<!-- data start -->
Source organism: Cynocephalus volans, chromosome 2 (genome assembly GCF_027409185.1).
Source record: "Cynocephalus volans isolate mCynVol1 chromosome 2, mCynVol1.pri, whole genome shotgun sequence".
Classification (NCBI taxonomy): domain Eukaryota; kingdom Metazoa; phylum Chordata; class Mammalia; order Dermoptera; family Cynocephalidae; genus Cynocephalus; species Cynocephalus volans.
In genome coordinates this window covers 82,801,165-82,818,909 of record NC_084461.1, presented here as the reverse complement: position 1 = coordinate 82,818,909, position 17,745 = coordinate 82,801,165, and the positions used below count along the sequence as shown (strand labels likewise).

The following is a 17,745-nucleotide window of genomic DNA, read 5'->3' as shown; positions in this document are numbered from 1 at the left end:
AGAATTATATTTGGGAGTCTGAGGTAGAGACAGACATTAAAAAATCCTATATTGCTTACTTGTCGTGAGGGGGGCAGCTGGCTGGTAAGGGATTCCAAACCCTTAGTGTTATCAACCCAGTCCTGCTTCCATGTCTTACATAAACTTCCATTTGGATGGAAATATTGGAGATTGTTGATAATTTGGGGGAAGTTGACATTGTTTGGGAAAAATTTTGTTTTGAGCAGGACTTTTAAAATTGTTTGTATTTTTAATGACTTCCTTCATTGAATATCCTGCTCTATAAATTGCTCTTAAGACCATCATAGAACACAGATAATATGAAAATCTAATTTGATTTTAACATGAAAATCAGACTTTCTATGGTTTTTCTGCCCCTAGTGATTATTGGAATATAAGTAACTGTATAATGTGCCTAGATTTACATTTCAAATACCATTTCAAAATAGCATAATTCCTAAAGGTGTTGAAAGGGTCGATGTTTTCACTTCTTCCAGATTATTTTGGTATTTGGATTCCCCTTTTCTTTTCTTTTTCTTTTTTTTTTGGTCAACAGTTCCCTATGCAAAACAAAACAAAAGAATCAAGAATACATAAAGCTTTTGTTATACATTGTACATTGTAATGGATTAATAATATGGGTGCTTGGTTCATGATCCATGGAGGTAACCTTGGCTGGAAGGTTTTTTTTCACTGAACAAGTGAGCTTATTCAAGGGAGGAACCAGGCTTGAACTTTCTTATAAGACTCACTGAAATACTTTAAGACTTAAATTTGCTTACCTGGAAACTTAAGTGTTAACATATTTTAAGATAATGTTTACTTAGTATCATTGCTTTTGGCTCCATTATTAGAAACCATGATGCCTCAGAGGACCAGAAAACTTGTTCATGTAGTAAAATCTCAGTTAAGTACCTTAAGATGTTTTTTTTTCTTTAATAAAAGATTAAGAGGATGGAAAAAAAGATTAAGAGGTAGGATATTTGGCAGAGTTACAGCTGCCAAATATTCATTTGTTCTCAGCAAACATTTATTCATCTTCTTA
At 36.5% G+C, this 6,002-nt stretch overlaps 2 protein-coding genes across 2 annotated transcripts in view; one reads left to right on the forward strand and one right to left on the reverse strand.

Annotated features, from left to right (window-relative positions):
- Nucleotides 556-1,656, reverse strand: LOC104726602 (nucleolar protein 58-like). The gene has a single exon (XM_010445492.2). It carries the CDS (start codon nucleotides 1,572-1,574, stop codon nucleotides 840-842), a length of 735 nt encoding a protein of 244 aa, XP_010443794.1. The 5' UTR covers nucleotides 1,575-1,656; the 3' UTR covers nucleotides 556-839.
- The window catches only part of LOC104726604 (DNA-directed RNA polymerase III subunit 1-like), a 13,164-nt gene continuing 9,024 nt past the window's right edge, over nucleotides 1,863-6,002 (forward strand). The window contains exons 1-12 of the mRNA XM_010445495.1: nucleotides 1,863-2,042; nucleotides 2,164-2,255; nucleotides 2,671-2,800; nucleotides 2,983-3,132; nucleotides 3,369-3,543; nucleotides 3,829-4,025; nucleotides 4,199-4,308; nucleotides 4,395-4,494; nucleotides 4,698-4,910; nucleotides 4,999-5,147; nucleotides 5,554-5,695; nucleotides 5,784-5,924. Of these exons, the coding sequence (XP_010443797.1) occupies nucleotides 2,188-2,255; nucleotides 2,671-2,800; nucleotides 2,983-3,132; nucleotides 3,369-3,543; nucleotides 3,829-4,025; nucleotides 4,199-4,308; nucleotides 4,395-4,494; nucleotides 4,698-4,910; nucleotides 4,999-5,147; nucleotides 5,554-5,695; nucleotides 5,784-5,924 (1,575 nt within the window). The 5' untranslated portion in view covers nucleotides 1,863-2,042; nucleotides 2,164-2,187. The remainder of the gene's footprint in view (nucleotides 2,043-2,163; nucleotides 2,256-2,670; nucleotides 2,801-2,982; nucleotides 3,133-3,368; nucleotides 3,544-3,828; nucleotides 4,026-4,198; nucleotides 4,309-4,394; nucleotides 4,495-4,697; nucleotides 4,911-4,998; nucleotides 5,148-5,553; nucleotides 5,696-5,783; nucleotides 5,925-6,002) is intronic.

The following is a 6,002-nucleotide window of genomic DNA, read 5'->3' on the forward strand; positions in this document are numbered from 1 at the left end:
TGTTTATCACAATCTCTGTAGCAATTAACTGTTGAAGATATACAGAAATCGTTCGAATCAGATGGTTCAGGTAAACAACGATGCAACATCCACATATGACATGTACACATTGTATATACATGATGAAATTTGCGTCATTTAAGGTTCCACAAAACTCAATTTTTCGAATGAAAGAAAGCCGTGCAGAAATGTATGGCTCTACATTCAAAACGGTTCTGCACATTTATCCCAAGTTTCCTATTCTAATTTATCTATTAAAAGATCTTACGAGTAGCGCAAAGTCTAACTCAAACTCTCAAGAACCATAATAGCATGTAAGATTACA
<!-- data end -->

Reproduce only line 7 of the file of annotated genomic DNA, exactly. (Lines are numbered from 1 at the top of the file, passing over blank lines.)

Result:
At 36.5% G+C, this 6,002-nt stretch overlaps 2 protein-coding genes across 2 annotated transcripts in view; one reads left to right on the forward strand and one right to left on the reverse strand.